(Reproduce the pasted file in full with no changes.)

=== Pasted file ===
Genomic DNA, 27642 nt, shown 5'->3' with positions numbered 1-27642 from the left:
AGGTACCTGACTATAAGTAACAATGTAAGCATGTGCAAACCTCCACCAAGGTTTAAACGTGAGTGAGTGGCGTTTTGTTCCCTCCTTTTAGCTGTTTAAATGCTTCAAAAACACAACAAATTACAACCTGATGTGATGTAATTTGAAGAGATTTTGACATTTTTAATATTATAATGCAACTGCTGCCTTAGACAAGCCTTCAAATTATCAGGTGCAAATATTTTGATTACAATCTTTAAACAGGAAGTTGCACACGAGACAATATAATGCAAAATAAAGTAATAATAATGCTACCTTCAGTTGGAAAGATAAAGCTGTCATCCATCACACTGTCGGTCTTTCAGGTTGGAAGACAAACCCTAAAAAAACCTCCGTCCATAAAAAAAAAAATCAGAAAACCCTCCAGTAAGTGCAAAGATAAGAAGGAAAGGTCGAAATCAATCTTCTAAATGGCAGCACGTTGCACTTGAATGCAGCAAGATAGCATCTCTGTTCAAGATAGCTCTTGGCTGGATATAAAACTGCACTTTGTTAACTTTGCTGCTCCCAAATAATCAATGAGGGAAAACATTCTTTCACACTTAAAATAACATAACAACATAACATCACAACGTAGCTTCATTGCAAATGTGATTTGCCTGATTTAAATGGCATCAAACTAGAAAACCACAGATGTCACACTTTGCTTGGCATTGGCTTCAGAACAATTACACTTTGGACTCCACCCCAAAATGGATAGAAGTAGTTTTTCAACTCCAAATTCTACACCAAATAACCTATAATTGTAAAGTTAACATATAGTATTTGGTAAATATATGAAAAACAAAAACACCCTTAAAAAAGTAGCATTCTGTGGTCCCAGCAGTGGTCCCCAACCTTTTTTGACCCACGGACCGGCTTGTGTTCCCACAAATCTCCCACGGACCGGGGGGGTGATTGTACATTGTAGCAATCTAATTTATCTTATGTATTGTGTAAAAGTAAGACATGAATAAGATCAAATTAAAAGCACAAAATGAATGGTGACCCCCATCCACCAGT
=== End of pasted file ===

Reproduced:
Genomic DNA, 27642 nt, shown 5'->3' with positions numbered 1-27642 from the left:
AGGTACCTGACTATAAGTAACAATGTAAGCATGTGCAAACCTCCACCAAGGTTTAAACGTGAGTGAGTGGCGTTTTGTTCCCTCCTTTTAGCTGTTTAAATGCTTCAAAAACACAACAAATTACAACCTGATGTGATGTAATTTGAAGAGATTTTGACATTTTTAATATTATAATGCAACTGCTGCCTTAGACAAGCCTTCAAATTATCAGGTGCAAATATTTTGATTACAATCTTTAAACAGGAAGTTGCACACGAGACAATATAATGCAAAATAAAGTAATAATAATGCTACCTTCAGTTGGAAAGATAAAGCTGTCATCCATCACACTGTCGGTCTTTCAGGTTGGAAGACAAACCCTAAAAAAACCTCCGTCCATAAAAAAAAAAATCAGAAAACCCTCCAGTAAGTGCAAAGATAAGAAGGAAAGGTCGAAATCAATCTTCTAAATGGCAGCACGTTGCACTTGAATGCAGCAAGATAGCATCTCTGTTCAAGATAGCTCTTGGCTGGATATAAAACTGCACTTTGTTAACTTTGCTGCTCCCAAATAATCAATGAGGGAAAACATTCTTTCACACTTAAAATAACATAACAACATAACATCACAACGTAGCTTCATTGCAAATGTGATTTGCCTGATTTAAATGGCATCAAACTAGAAAACCACAGATGTCACACTTTGCTTGGCATTGGCTTCAGAACAATTACACTTTGGACTCCACCCCAAAATGGATAGAAGTAGTTTTTCAACTCCAAATTCTACACCAAATAACCTATAATTGTAAAGTTAACATATAGTATTTGGTAAATATATGAAAAACAAAAACACCCTTAAAAAAGTAGCATTCTGTGGTCCCAGCAGTGGTCCCCAACCTTTTTTGACCCACGGACCGGCTTGTGTTCCCACAAATCTCCCACGGACCGGGGGGGTGATTGTACATTGTAGCAATCTAATTTATCTTATGTATTGTGTAAAAGTAAGACATGAATAAGATCAAATTAAAAGCACAAAATGAATGGTGACCCCCATCCACCAGT